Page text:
Nato Green: A recipe for a SF progressive comeback at the polls 

click to enlarge One of the issues in November’s election for the far-left progressive political community was Prop. G, which sought to charge hefty fees for quick housing property sales. - MIKE KOOZMIN/S.F. EXAMINER FILE PHOTO
  • MIKE KOOZMIN/S.F. EXAMINER FILE PHOTO
  • One of the issues in November’s election for the far-left progressive political community was Prop. G, which sought to charge hefty fees for quick housing property sales.

San Francisco progressives don’t win elections and it’s our own damn fault. Our vision could be relevant to a majority, so we should act accordingly.

Our big yurt includes unions and other organizations accountable to an imperfect membership, nonprofits accountable both to constituents and New York foundations, and freewheeling activists accountable only to the tiny Audre Lorde in their heart. There’s no reason bicycle separatists and hotel workers should be allies, but they are. At best, we end up yelling in the same direction.

Everywhere else, San Francisco equals radical, kinky, idealistic freakshows. Who will inspire wide-eyed rebels in backwaters like San Jose to introduce a farkakte policy that will be common sense eventually if we can’t pass laws from the future here? We should win elections—but don’t because we’re stupid and annoying and no one likes us. “But,” you object, “people do like us.” Yes they do, if you only hang out at the Sad Documentary Film Festival.

We’re stupid because we never learn. Every time we lose, it’s the same debrief: we can’t win only with white progressives; we have to win more votes and increase turnout among communities of color; absentee voters; massively outspent; lower turnout in off years; maybe we should be cool to women.

We believe our own hype. Bill O’Reilly’s caricatures of us also suit us. For a long time, San Francisco boasted a high enough density of us that we could flimflam to victory. The activism where we only ever talk to other activists about activism in an infinite feedback loop Mobius strip of self-referential activism has fostered awful ideas about Power. Our sweep of supervisorial races in the aughts let us procrastinate reckoning with long-term problems.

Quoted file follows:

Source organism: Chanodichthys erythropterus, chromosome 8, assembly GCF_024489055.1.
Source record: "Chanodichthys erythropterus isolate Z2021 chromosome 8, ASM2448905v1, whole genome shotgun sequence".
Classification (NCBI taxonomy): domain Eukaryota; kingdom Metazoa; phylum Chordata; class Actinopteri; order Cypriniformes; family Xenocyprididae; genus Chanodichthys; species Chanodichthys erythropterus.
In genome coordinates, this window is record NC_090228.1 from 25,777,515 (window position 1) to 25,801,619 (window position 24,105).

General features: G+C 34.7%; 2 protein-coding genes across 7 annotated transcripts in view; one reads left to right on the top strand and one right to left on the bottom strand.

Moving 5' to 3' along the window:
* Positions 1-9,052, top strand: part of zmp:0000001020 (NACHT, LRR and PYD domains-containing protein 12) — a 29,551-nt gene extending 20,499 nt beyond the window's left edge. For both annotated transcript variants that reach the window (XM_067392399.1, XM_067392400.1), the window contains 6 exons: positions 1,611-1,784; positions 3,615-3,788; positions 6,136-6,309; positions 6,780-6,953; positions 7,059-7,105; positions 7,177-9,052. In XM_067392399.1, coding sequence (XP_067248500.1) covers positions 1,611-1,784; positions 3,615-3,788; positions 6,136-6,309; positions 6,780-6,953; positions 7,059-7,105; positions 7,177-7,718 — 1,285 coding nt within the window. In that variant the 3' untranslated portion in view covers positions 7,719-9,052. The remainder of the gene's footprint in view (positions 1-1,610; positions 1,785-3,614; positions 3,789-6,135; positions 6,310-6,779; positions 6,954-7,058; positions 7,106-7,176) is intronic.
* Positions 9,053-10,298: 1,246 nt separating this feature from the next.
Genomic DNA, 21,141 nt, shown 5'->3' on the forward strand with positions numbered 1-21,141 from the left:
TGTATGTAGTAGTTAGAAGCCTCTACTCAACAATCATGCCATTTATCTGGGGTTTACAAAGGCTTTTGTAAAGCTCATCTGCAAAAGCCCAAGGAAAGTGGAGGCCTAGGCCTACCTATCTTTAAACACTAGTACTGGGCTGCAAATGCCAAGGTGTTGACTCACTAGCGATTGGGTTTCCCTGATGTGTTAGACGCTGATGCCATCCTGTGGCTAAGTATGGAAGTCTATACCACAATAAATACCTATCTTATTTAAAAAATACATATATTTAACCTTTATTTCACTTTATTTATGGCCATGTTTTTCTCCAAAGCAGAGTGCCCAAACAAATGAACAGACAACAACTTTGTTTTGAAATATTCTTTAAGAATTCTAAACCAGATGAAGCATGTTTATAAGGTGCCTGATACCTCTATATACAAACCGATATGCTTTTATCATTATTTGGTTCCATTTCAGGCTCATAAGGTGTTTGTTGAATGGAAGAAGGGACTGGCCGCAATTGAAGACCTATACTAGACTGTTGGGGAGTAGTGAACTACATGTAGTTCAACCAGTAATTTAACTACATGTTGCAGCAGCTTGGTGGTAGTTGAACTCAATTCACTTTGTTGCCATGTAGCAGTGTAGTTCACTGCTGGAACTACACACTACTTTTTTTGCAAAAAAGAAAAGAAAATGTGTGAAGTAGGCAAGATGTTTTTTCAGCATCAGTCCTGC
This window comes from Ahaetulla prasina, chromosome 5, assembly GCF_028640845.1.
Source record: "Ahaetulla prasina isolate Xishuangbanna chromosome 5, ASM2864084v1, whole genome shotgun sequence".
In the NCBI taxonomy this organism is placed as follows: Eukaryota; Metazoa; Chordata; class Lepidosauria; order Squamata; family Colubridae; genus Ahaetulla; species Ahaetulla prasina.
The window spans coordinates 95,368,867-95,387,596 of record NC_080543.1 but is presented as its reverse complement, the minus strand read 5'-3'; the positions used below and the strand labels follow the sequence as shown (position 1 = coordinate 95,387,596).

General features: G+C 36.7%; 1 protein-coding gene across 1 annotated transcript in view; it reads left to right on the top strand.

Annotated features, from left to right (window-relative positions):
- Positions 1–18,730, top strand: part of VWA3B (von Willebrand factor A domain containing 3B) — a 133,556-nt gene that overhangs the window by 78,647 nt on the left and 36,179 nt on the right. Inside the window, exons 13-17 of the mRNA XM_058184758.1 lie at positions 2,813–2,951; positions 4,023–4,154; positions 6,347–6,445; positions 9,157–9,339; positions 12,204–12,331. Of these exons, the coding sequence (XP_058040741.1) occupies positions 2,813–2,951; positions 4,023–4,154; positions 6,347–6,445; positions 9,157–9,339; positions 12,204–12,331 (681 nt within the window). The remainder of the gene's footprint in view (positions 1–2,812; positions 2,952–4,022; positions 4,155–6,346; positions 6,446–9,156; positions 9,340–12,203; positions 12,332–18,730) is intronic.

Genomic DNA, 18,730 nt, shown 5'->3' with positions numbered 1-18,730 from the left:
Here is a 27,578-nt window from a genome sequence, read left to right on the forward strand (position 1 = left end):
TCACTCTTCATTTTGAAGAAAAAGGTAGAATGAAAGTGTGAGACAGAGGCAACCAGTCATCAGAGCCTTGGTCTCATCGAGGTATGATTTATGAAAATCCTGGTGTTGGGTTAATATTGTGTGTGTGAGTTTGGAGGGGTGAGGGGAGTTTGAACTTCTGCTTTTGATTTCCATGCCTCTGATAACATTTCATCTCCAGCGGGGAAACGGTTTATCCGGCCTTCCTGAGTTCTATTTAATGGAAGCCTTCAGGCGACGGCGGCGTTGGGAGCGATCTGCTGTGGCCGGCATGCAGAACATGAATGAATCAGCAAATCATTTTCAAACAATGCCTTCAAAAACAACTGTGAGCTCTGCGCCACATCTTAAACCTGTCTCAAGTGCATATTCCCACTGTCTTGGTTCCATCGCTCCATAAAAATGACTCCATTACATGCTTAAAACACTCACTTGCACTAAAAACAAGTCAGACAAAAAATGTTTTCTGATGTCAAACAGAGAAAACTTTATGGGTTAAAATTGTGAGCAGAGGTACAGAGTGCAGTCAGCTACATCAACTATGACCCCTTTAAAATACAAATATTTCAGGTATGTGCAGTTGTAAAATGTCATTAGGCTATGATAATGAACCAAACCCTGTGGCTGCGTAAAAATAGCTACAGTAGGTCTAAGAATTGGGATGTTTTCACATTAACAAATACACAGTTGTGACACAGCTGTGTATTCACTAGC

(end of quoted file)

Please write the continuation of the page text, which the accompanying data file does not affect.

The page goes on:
We call a protest and 50 other activists might turn up who happened to bike by, and we think we did something, even if we never talk to a regular person. It’s as if we don’t really want to win, while the other side is quietly privatizing everything. Did I say, “privatizing?” I meant, “sharing.”

San Francisco progressivism can degenerate into a left-wing cronyism that’s about whom we drink with, not the work we do. That’s why people don’t like us. We’re like an exclusive clique no one wants to join. We bum people out. We want everyone to know how miserable things are, and how superior we are for knowing it. We pretend the Fingerpainting Pansexual TIC-Owners of Eastern Hayes Valley Democratic Club is a credible coalition partner.

We burn bridges over obscure beefs. We include people whose only activism is calling people whores on Facebook. Some of us need a hug, not to be anointed the voice of the community.

San Francisco is not now and never has been majority progressive. Although our patron saint is Harvey Milk, Dan White was from here. Which means that since David Campos is the intellectual descendent of Harvey Milk, then tech mogul Ron Conway is the intellectual descendent of Dan White. Because having a billion dollars makes you more likely to be a sociopath, because both Conway and White embody backlash politics against uppity minorities, and because bullets and evictions both effectively dispose of us riffraff.

Winning elections requires finally learning the lessons we don’t learn every year. For starters, we may have to wake up before 10 a.m. We’ll need to do something truly subversive, like schlep to Visitacion Valley to ask people what they think. We may need to shoehorn engaging those voters for whom Harvey Milk is just a Humphry Slocombe flavor into our busy schedule of Burning Man decompression parties, Yelping and building puppets.

Surely by now my comrades are poised to denounce me. Here’s an out-of-the-box notion, though it may go against our mission: how about we try winning for once instead?

We could achieve the leftist Holy Grail: high-rise affordable housing on Billionaire’s Row. It’s on my bucket list. Who’s in?

Nato Green is a standup comedian, San Francisco native, and union activist. He perform standup every Friday with The Business at Hemlock Tavern and hosts a podcast called The Nato Sessions.

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